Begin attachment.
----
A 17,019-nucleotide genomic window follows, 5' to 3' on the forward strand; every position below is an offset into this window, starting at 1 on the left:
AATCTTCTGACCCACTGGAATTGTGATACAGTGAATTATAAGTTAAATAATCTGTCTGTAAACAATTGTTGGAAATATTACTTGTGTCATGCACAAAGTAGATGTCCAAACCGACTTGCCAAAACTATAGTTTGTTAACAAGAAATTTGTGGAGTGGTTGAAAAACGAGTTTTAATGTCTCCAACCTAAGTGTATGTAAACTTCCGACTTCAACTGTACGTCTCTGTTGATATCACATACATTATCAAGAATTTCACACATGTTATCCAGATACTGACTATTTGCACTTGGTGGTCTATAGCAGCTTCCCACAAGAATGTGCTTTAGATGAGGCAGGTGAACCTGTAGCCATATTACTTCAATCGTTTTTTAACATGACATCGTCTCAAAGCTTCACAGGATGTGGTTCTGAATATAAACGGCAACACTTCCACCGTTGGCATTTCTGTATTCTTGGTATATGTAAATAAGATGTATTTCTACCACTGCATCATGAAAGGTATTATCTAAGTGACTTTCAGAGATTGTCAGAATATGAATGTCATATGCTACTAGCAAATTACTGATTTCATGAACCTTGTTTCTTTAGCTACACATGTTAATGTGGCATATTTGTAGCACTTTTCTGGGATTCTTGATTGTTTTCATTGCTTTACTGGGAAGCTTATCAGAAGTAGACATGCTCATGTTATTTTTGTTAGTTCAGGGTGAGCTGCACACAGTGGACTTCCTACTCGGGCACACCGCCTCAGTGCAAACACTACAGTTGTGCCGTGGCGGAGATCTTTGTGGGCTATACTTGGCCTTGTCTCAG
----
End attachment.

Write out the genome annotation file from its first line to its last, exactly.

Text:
A 17,019-nucleotide genomic window follows, 5' to 3' on the forward strand; every position below is an offset into this window, starting at 1 on the left:
AATCTTCTGACCCACTGGAATTGTGATACAGTGAATTATAAGTTAAATAATCTGTCTGTAAACAATTGTTGGAAATATTACTTGTGTCATGCACAAAGTAGATGTCCAAACCGACTTGCCAAAACTATAGTTTGTTAACAAGAAATTTGTGGAGTGGTTGAAAAACGAGTTTTAATGTCTCCAACCTAAGTGTATGTAAACTTCCGACTTCAACTGTACGTCTCTGTTGATATCACATACATTATCAAGAATTTCACACATGTTATCCAGATACTGACTATTTGCACTTGGTGGTCTATAGCAGCTTCCCACAAGAATGTGCTTTAGATGAGGCAGGTGAACCTGTAGCCATATTACTTCAATCGTTTTTTAACATGACATCGTCTCAAAGCTTCACAGGATGTGGTTCTGAATATAAACGGCAACACTTCCACCGTTGGCATTTCTGTATTCTTGGTATATGTAAATAAGATGTATTTCTACCACTGCATCATGAAAGGTATTATCTAAGTGACTTTCAGAGATTGTCAGAATATGAATGTCATATGCTACTAGCAAATTACTGATTTCATGAACCTTGTTTCTTTAGCTACACATGTTAATGTGGCATATTTGTAGCACTTTTCTGGGATTCTTGATTGTTTTCATTGCTTTACTGGGAAGCTTATCAGAAGTAGACATGCTCATGTTATTTTTGTTAGTTCAGGGTGAGCTGCACACAGTGGACTTCCTACTCGGGCACACCGCCTCAGTGCAAACACTACAGTTGTGCCGTGGCGGAGATCTTTGTGGGCTATACTTGGCCTTGTCTCAG